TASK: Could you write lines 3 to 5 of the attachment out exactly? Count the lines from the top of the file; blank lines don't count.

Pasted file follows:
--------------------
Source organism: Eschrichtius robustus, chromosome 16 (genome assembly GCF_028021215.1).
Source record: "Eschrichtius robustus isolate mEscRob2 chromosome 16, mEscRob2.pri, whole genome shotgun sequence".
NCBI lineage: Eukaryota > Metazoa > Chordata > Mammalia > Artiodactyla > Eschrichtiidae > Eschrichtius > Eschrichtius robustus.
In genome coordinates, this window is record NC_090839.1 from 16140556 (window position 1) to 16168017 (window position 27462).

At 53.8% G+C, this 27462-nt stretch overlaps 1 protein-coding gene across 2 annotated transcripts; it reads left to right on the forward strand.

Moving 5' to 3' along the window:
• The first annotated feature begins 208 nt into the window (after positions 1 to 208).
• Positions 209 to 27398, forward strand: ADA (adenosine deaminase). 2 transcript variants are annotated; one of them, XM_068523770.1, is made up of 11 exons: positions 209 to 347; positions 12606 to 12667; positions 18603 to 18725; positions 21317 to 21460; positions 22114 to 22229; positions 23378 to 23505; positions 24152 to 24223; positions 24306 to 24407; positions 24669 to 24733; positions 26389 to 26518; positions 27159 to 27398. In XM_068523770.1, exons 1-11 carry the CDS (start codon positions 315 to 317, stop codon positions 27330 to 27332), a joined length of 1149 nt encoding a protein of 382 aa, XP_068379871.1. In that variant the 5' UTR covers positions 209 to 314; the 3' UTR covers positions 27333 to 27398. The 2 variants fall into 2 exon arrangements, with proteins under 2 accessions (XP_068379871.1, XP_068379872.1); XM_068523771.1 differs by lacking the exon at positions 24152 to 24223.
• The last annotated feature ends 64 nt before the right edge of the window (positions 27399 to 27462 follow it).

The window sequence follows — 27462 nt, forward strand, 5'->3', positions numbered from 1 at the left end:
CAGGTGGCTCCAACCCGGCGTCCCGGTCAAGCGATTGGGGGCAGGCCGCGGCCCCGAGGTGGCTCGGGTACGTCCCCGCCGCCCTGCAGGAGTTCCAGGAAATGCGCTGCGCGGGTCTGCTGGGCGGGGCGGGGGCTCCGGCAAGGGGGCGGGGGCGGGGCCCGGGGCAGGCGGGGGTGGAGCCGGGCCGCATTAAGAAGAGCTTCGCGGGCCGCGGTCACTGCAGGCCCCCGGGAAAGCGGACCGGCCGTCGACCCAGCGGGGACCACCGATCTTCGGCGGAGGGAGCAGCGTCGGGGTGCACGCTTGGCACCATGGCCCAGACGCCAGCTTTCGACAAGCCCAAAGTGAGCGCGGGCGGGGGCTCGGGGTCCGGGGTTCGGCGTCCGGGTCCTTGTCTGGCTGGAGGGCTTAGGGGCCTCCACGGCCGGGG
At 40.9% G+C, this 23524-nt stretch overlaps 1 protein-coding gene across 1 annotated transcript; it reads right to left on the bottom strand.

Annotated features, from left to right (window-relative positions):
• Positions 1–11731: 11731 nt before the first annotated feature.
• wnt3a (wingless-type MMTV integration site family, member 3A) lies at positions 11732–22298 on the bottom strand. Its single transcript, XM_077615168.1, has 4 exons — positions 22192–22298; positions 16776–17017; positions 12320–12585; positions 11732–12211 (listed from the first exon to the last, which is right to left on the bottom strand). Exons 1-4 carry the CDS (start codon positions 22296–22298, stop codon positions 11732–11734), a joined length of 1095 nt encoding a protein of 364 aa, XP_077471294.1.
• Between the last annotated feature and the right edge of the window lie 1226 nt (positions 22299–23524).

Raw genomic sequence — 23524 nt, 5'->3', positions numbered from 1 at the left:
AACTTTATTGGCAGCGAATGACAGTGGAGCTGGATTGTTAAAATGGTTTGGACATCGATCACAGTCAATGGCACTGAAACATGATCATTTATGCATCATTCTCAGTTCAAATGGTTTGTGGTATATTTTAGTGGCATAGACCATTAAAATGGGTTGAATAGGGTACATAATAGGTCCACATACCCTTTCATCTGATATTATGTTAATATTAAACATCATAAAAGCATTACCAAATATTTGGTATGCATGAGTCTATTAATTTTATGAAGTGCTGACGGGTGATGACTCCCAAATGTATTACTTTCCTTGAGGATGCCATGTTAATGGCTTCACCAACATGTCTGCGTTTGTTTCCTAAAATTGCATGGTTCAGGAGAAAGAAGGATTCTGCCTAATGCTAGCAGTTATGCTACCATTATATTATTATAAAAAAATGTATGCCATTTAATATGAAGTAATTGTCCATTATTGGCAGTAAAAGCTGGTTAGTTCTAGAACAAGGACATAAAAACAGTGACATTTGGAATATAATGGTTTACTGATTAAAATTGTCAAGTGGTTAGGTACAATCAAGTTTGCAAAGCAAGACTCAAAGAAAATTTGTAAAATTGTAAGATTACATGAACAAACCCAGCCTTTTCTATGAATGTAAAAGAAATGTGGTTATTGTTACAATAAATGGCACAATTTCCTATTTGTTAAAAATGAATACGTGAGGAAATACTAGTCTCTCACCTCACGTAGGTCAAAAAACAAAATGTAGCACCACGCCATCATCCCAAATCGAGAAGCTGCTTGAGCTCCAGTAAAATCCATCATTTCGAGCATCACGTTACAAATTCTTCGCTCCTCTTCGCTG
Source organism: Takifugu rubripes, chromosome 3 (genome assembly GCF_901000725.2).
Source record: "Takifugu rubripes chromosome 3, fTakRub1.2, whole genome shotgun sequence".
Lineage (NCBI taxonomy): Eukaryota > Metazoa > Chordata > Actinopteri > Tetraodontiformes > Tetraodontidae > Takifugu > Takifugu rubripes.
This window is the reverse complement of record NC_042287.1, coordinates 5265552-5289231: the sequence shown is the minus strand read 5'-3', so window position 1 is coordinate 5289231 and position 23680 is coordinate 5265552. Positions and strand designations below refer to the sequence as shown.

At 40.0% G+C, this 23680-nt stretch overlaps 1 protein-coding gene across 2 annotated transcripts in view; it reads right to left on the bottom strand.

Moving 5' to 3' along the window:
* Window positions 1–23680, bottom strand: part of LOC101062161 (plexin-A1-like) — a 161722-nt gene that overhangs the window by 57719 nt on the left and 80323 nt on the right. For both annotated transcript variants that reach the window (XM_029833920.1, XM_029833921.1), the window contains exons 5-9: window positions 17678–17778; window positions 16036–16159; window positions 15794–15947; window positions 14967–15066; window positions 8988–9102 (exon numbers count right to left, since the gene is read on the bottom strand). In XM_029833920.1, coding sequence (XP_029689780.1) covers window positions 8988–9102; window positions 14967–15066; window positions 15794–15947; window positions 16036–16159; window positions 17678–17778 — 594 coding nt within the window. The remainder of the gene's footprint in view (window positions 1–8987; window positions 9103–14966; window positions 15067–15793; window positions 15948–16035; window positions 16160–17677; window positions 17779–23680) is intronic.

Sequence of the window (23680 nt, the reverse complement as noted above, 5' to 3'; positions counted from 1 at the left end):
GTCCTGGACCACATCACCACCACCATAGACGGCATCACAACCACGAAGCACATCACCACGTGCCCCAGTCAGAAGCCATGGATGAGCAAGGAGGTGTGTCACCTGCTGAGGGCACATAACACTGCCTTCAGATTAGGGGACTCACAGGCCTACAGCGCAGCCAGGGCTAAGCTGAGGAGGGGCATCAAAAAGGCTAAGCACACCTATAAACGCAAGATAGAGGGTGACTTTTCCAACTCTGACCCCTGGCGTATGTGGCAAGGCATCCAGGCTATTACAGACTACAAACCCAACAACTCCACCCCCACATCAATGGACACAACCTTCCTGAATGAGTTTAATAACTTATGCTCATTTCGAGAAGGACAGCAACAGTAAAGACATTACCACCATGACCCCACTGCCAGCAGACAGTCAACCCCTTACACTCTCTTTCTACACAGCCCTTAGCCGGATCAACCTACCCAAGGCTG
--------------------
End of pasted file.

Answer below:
NCBI lineage: Eukaryota > Metazoa > Chordata > Mammalia > Artiodactyla > Eschrichtiidae > Eschrichtius > Eschrichtius robustus.
In genome coordinates, this window is record NC_090839.1 from 16140556 (window position 1) to 16168017 (window position 27462).

At 53.8% G+C, this 27462-nt stretch overlaps 1 protein-coding gene across 2 annotated transcripts; it reads left to right on the forward strand.